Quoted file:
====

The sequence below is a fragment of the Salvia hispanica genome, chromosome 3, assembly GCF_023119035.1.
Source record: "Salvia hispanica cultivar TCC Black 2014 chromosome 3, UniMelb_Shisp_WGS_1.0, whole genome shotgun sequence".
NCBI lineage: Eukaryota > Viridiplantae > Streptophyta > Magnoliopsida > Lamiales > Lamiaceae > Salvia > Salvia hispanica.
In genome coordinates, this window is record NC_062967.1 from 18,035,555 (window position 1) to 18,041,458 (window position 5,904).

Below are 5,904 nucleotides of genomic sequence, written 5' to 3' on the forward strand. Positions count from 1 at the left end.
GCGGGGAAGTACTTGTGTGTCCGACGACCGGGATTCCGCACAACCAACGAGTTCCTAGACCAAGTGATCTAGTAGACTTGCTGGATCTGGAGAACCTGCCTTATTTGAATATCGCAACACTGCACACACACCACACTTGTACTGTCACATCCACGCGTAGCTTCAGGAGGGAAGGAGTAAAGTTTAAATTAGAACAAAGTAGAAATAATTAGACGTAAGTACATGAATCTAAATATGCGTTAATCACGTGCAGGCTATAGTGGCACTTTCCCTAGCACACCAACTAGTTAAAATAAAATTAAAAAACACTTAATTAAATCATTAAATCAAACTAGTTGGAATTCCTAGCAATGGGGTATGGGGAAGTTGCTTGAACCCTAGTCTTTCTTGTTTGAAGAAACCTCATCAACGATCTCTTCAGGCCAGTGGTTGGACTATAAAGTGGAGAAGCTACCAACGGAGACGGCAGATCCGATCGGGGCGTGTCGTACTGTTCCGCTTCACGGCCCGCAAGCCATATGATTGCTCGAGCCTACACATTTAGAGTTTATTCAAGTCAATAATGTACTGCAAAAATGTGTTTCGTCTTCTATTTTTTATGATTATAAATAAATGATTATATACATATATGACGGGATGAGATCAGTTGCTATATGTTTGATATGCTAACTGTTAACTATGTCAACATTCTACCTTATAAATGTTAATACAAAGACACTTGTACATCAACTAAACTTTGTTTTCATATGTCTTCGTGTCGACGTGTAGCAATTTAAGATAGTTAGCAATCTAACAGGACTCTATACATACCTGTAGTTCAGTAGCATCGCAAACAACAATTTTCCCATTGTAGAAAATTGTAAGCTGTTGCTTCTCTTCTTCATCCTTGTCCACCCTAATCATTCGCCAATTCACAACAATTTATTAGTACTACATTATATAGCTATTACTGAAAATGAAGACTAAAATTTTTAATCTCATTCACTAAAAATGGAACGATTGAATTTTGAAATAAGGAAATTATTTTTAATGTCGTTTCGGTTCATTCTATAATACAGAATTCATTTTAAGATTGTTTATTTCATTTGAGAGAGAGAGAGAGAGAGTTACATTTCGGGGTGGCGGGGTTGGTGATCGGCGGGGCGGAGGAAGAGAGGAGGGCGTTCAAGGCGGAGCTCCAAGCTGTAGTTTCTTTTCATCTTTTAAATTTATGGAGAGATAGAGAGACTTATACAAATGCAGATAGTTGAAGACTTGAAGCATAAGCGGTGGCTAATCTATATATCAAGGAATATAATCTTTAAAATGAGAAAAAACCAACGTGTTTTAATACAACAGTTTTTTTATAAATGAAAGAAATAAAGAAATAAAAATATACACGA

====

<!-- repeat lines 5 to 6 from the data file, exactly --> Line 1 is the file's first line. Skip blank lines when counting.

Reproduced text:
Below are 5,904 nucleotides of genomic sequence, written 5' to 3' on the forward strand. Positions count from 1 at the left end.
GCGGGGAAGTACTTGTGTGTCCGACGACCGGGATTCCGCACAACCAACGAGTTCCTAGACCAAGTGATCTAGTAGACTTGCTGGATCTGGAGAACCTGCCTTATTTGAATATCGCAACACTGCACACACACCACACTTGTACTGTCACATCCACGCGTAGCTTCAGGAGGGAAGGAGTAAAGTTTAAATTAGAACAAAGTAGAAATAATTAGACGTAAGTACATGAATCTAAATATGCGTTAATCACGTGCAGGCTATAGTGGCACTTTCCCTAGCACACCAACTAGTTAAAATAAAATTAAAAAACACTTAATTAAATCATTAAATCAAACTAGTTGGAATTCCTAGCAATGGGGTATGGGGAAGTTGCTTGAACCCTAGTCTTTCTTGTTTGAAGAAACCTCATCAACGATCTCTTCAGGCCAGTGGTTGGACTATAAAGTGGAGAAGCTACCAACGGAGACGGCAGATCCGATCGGGGCGTGTCGTACTGTTCCGCTTCACGGCCCGCAAGCCATATGATTGCTCGAGCCTACACATTTAGAGTTTATTCAAGTCAATAATGTACTGCAAAAATGTGTTTCGTCTTCTATTTTTTATGATTATAAATAAATGATTATATACATATATGACGGGATGAGATCAGTTGCTATATGTTTGATATGCTAACTGTTAACTATGTCAACATTCTACCTTATAAATGTTAATACAAAGACACTTGTACATCAACTAAACTTTGTTTTCATATGTCTTCGTGTCGACGTGTAGCAATTTAAGATAGTTAGCAATCTAACAGGACTCTATACATACCTGTAGTTCAGTAGCATCGCAAACAACAATTTTCCCATTGTAGAAAATTGTAAGCTGTTGCTTCTCTTCTTCATCCTTGTCCACCCTAATCATTCGCCAATTCACAACAATTTATTAGTACTACATTATATAGCTATTACTGAAAATGAAGACTAAAATTTTTAATCTCATTCACTAAAAATGGAACGATTGAATTTTGAAATAAGGAAATTATTTTTAATGTCGTTTCGGTTCATTCTATAATACAGAATTCATTTTAAGATTGTTTATTTCATTTGAGAGAGAGAGAGAGAGAGTTACATTTCGGGGTGGCGGGGTTGGTGATCGGCGGGGCGGAGGAAGAGAGGAGGGCGTTCAAGGCGGAGCTCCAAGCTGTAGTTTCTTTTCATCTTTTAAATTTATGGAGAGATAGAGAGACTTATACAAATGCAGATAGTTGAAGACTTGAAGCATAAGCGGTGGCTAATCTATATATCAAGGAATATAATCTTTAAAATGAGAAAAAACCAACGTGTTTTAATACAACAGTTTTTTTATAAATGAAAGAAATAAAGAAATAAAAATATACACGA